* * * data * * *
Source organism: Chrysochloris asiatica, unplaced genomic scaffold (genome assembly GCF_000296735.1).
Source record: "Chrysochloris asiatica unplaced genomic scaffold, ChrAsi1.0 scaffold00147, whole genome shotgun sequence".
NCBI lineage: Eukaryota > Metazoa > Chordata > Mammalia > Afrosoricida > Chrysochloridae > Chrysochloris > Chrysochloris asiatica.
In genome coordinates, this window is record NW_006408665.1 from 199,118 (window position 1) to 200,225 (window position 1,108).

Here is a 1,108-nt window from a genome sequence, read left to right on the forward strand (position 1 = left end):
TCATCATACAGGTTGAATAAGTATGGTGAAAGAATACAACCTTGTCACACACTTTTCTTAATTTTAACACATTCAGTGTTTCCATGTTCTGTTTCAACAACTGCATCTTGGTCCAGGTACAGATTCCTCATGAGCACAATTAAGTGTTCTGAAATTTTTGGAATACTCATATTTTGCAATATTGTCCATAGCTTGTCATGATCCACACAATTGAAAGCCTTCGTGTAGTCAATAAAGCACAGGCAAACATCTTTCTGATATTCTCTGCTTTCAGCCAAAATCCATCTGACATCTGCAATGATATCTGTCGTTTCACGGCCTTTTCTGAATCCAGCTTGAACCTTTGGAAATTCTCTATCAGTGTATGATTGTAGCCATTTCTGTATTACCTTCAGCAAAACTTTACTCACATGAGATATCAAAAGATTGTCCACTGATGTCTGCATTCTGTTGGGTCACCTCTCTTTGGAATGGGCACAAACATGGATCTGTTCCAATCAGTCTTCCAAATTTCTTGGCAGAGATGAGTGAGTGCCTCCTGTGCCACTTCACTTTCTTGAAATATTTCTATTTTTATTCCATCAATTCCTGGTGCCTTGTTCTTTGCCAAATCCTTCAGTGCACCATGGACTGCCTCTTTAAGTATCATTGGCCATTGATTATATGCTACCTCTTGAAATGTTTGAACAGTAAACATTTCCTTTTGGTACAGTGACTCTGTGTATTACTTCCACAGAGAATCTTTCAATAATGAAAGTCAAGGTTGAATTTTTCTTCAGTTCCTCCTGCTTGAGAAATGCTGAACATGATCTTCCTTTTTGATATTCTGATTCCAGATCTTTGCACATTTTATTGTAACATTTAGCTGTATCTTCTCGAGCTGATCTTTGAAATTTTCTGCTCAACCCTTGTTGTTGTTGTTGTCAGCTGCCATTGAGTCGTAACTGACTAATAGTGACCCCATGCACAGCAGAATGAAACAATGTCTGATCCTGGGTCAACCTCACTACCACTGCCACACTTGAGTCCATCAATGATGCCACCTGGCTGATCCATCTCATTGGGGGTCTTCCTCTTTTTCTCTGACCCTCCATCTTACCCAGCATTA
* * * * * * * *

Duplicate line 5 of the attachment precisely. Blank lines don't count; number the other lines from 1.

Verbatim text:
Here is a 1,108-nt window from a genome sequence, read left to right on the forward strand (position 1 = left end):